El Al flyers take note: A nasty battle between the carrier's management and pilots is causing a clutch of last-minute cancellations. Pilots often call in and say they are unavailable just hours before scheduled departures. The most recent casualty? A Tel Aviv-Boston flight last weekend. If you're flying El Al in the days and weeks ahead, be prepared for the potential of a disruption. Or, of course, book a different carrier.
Lufthansa pilots struck for six days last week and earlier this week. Nearly 4,500 flights were cancelled and more than 500,000 travelers were affected. It's at least the 14th pilot strike at Lufthansa during the last three years.
Marriott Phonies Up a Brand Chart and the Media Goes Gaga
After Marriott gobbled up Starwood earlier this year, it ended up with more than 5,000 properties spread out across 30 brand names. Logic would dictate Marriott eliminate many of the brands to streamline the portfolio and rationalize its value proposition to customers. But money dictates otherwise. The more brands Marriott has, the more properties it can inject into a market without causing geographic conflicts with franchisees. And the more properties it has, the more fee revenue it can collect from those franchises. There's literally no other reason to keep 30 brands, many of them indistinguishable from each other. (Lots of luck discerning the difference between a Renaissance and a Le Meridien, for example, or a Ritz-Carlton and a St. Regis.) But Marriott doesn't like being seen as the fee-grabbing operation that it is. So it invented a meaningless chart that claims to explain the brands by dividing them into "distinctive" or "classic" operations. And guess what? Some media outlets actually make believe the chart makes sense. Bloomberg claims to be "skeptical," but quotes a Marriott executive at length babbling about a "perfect marriage." And Skift, which never heard buzz words it wasn't dazzled by, thinks terminology like "distinctive select" makes sense in the real world of lodging.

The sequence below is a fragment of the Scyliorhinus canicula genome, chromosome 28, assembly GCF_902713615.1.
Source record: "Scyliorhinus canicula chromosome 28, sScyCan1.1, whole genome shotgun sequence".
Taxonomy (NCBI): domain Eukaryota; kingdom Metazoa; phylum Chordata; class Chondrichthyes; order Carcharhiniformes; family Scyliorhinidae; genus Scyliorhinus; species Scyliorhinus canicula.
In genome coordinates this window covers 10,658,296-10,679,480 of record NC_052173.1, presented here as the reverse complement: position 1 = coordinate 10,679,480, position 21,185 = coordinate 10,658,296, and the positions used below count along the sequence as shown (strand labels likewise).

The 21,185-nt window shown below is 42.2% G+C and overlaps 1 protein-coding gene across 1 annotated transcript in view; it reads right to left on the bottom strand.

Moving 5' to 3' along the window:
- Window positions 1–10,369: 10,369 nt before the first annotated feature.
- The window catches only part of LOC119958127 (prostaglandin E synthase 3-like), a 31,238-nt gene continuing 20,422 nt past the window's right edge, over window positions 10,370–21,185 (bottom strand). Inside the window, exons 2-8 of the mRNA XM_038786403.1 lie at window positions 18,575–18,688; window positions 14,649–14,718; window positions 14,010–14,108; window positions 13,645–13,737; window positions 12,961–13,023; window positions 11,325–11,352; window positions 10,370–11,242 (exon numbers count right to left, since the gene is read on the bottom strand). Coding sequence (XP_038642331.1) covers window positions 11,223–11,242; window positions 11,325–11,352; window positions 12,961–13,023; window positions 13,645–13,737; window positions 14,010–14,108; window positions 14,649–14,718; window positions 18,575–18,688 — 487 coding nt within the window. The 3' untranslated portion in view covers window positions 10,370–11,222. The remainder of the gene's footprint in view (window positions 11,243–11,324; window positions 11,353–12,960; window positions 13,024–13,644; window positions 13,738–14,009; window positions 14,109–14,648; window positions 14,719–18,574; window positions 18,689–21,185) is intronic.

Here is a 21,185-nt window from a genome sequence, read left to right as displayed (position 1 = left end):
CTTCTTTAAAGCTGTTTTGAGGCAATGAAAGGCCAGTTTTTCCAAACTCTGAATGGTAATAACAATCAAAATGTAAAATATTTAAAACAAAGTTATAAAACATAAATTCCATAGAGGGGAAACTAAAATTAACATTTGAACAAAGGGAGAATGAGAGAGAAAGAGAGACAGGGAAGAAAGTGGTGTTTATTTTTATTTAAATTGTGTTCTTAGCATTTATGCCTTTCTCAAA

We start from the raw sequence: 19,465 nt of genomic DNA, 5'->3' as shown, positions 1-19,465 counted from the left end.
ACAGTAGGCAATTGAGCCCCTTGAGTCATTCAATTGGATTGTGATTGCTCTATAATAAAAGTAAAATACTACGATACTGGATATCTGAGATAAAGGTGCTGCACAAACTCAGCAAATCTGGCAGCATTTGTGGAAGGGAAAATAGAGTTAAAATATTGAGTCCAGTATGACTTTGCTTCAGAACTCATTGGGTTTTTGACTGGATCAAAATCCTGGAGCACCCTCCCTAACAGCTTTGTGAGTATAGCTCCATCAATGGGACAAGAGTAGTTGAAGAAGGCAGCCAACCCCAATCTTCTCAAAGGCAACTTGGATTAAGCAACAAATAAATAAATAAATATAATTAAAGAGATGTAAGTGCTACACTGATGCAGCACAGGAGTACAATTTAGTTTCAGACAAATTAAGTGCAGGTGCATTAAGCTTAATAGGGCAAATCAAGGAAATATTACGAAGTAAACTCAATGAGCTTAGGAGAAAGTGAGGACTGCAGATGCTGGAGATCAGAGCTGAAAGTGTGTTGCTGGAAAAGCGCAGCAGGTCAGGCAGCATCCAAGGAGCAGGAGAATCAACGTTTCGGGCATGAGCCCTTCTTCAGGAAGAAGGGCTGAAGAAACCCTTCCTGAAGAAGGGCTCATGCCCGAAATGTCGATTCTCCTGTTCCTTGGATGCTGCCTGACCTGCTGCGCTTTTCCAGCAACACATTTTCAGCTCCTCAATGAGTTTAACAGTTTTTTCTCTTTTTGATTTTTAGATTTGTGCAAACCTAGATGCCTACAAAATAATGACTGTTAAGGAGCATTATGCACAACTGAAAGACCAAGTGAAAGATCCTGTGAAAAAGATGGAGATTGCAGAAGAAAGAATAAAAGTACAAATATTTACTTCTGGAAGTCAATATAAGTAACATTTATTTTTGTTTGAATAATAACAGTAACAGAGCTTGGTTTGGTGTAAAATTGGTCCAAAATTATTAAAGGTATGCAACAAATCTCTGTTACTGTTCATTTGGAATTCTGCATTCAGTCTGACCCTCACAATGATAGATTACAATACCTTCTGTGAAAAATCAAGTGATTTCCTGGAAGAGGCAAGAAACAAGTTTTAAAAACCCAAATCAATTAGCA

Business Travel News You Need to Know
The Transportation Department said last month that it was opposed to a broader alliance between American Airlines and Qantas. The DOT's theory? The carriers, partners in Oneworld, already control 60 percent of the seats between the United States and Australia. Faced with DOT opposition, American and Qantas this week withdrew the application. Chances are they'll reapply next year, when the theory is that the Trump Administration will be more friendly to joint ventures.
Amtrak reported record sales and passenger numbers for fiscal 2016. During the year, which ended September 30, Amtrak says it recorded revenue of $2.14 billion and carried 31.3 million passengers, 400,000 more than in fiscal 2015. The railroad said it covered 94 percent of its operating costs from ticket sales and other revenue in 2016, up from 92 percent in 2015.
Delta Air Lines says the SkyMiles program now allows redemptions for premium economy seats on Virgin Atlantic, a carrier 49 percent owned by Delta. A premium economy seat between the United States and London will cost a pricey 110,000 miles roundtrip.
London travelers take note: A combined Underground and railroad strike next week will snarl traffic around the British capital. Two tube lines--Piccadilly and Hammersmith & City--will be struck at the same time workers initiate a three-day work stoppage on the Southern Railway. The strikes begin Tuesday, December 6. If you're planning to be in London next week, make sure to check developments at the Transport for London site.